Would you ever go out with someone who listens to Justin Bieber? Unfortunately, I do.
My girlfriend and I have many common interests, but when it comes to music, her love of mainstream pop is hard for me to digest. So, what do we know about the psychology of musical preferences?
There are two radically opposed views about this: One is that song preferences are completely random (this includes the idea that arbitrary subjective experiences can make you like or dislike the same song). The other is that our musical choices reflect important aspects of our personality. As you may have guessed, I agree with the latter — then again, they call me Mr. Personality.
How is it then that our musical preferences come to reveal our inner thoughts and feelings? The answer is really quite simple, namely that music fulfills three important psychological functions. Indeed, scientific research shows that people listen to music in order to: (a) improve their performance on certain tasks (music helps us combat boredom and achieve our optimal levels of attention while driving, studying, and working); (b) stimulate their intellectual curiosity (by concentrating and analysing the music we hear); and, most importantly (c) manipulate or influence their own emotional states with the goal of achieving a desired mood state, such as happiness, excitement, or sadness.
Given that mood states are closely related to our personality (in fact, personality is to climate what mood is to weather), and given that people use music for emotional regulation, a scientific understanding of musical preferences should provide the perfect window into a person's soul.
Yet few robust links between personality and musical preferences have been identified so far. In fact, most findings are far from counterintuitive. For example, aggressive people like heavy metal, clever people like jazz and classical, and rebellious people like hip hop and rock.
This suggests that you do not need to be a personality expert to understand the psychology of music. Ask laypeople to provide an informal profile of someone based on their favourite playlist and they will probably be as accurate as the best psychometric test. As a matter of fact, most people do this already: When we first visit someone's home, we make instant judgments about that person's personality based on his or her DVD and CD collection, books, and art—and these judgments are quite accurate.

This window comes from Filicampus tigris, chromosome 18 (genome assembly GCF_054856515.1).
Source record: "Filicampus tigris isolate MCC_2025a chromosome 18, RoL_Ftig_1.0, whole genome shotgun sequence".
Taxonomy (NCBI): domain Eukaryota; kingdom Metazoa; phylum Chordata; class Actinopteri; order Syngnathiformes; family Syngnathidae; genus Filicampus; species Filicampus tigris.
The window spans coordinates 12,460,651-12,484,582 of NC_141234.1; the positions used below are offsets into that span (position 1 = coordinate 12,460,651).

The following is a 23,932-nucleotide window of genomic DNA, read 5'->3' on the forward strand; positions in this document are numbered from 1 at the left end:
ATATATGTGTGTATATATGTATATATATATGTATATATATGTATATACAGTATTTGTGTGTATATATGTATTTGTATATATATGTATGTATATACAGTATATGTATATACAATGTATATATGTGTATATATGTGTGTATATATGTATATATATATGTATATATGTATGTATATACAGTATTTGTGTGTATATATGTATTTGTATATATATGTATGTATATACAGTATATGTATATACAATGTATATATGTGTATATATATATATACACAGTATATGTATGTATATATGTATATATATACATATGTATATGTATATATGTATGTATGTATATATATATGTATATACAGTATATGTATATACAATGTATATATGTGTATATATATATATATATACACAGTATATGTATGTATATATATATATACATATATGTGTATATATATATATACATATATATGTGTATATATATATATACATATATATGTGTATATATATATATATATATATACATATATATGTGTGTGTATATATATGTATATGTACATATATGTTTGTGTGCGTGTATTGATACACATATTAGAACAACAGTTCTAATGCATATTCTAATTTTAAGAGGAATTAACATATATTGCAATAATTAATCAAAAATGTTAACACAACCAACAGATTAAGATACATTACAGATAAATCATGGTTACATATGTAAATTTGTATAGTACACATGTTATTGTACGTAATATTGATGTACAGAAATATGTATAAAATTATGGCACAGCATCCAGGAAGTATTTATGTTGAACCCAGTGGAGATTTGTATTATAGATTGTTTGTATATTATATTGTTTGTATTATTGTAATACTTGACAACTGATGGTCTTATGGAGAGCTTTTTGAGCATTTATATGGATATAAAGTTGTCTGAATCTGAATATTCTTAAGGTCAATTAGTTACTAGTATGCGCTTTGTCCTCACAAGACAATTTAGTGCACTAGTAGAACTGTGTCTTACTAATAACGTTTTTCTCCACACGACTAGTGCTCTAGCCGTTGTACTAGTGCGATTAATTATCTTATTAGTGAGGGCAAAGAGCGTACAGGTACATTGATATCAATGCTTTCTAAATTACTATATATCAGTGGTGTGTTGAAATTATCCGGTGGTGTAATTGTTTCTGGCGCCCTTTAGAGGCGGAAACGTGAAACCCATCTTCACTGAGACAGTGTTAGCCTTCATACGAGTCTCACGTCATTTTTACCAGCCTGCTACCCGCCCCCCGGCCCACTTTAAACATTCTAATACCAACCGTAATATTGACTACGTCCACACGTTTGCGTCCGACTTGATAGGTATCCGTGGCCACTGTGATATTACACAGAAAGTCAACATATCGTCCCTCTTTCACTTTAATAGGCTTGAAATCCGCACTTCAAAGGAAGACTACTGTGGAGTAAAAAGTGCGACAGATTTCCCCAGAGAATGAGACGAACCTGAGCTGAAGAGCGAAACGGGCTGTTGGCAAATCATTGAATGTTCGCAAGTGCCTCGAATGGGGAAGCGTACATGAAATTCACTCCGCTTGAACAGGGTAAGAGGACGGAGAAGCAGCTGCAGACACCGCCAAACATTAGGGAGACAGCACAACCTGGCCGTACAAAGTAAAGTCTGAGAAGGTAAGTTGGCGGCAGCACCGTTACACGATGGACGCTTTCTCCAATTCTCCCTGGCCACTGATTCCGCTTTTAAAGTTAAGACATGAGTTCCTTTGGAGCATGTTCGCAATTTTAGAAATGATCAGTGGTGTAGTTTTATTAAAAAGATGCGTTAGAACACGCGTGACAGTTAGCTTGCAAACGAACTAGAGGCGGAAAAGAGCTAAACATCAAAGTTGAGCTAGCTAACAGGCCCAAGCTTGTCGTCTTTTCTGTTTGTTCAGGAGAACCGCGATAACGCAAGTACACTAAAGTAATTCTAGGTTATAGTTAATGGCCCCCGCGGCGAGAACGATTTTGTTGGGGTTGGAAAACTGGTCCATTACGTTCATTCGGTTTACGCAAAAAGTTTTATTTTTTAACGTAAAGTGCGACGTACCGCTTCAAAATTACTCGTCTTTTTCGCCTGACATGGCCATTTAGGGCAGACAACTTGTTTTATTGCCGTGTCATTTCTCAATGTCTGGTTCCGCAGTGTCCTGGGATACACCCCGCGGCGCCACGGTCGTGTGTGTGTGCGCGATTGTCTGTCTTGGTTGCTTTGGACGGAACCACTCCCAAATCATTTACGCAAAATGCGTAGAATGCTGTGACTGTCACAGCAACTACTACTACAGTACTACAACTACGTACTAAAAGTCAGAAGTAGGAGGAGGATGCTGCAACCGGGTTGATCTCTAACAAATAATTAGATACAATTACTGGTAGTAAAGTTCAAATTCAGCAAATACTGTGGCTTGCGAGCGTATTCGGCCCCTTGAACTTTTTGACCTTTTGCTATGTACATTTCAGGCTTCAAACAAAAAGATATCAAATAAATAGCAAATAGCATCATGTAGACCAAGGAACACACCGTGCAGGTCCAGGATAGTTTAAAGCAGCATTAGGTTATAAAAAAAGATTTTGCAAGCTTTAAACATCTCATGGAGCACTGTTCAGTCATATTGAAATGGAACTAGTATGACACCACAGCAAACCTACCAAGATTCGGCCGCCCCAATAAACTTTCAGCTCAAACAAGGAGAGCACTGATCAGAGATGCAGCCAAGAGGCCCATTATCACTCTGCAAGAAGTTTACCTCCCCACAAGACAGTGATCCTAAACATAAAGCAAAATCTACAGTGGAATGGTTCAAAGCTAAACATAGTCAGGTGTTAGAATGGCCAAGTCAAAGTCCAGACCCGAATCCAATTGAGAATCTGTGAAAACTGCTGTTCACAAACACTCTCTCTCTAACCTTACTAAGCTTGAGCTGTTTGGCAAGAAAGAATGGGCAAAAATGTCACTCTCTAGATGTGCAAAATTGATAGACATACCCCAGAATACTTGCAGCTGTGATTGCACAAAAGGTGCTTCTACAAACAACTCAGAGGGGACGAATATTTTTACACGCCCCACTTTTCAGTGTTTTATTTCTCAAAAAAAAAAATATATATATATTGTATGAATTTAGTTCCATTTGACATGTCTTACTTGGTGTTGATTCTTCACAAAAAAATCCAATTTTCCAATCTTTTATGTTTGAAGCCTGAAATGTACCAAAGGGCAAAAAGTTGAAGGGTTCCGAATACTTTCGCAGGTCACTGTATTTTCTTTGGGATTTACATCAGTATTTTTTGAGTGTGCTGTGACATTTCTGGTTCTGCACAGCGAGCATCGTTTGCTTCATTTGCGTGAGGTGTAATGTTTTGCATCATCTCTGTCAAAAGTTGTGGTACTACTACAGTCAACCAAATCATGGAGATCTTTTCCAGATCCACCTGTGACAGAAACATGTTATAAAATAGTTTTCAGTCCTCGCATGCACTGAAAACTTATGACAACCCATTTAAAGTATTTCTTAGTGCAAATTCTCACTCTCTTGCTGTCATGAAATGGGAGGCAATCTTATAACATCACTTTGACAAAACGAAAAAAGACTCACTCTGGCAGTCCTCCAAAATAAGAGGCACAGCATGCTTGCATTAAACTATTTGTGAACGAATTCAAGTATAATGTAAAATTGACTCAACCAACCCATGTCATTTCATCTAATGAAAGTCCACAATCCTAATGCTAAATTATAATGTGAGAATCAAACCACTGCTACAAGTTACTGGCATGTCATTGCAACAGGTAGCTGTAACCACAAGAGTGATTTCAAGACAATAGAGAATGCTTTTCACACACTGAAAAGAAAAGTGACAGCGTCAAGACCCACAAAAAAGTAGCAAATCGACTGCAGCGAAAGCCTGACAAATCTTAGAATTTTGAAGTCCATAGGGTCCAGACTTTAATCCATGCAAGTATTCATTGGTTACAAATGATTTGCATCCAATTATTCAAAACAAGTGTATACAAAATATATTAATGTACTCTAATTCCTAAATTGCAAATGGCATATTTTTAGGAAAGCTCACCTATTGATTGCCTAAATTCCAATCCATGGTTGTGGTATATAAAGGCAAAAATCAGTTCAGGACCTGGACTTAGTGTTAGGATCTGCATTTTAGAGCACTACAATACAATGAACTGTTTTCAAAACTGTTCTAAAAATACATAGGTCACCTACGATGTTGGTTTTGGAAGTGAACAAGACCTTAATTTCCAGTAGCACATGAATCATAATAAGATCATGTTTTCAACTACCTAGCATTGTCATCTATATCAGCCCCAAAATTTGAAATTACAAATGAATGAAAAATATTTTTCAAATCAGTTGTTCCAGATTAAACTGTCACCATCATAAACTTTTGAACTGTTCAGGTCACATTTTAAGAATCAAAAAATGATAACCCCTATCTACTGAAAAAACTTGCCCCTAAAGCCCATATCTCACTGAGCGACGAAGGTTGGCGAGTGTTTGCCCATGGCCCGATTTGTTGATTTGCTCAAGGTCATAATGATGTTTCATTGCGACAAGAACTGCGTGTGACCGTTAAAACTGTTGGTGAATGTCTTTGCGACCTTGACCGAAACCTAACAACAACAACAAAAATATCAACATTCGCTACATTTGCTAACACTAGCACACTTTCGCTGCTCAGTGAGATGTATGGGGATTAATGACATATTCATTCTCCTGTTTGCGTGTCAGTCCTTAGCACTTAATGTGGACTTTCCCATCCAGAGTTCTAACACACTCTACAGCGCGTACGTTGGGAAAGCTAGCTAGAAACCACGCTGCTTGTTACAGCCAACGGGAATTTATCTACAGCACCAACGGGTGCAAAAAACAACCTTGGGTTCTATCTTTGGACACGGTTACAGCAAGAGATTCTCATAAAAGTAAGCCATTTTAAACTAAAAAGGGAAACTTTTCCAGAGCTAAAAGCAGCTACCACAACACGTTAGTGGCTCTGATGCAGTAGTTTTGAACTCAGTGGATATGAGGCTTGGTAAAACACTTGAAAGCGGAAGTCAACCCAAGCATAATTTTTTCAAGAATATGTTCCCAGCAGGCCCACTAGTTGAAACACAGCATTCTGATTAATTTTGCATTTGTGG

Why, then, is the science of musical preferences not superior to common sense? The answer is that almost every study conducted to date has classified musical preferences according to established musical genres, but such categories have no psychological value at all. Indeed, musical genres are there to describe music, not people. Along these lines, three important points should be noted:
- Most people listen to a wide range of musical genres, especially now that music has become more accessible (cheap downloads, free streaming, easy sharing, youtube videos, etc).
- The choice of a particular musical genre is driven mostly by our social identity (e.g., if you think of yourself as an intellectual you will like jazz or classical, if you see yourself as a rebel you will like rock or heavy metal, although preference for rock and heavy metal is more common today in middle-aged IT programmers than in youth in revolt, and the intellectuals of tomorrow will probably listen to 50cc and Jay Z). Thus, age, sex, and socio-economic status are more relevant than personality when it comes to explaining any genre-based preferences.
- The major function of music is emotional, but psychologists have yet to understand the connections between different songs and different emotions. This is a major task, not least because of the amount of music that exists.
In order to overcome the limitations of past research and advance our scientific understanding of musical preferences, we have developed the first online Music-based Personality Profiler and Music Discovery tool. Our ambitious goal is to map the most comprehensive catalogue of music onto different human emotions. Rather than assuming that certain connections exist, our understanding of music will be based entirely on what you feel, making this the first user-generated classification of music.
For more details on this and my other research, or to take part in some of our studies and get instant feedback on your personality, click here.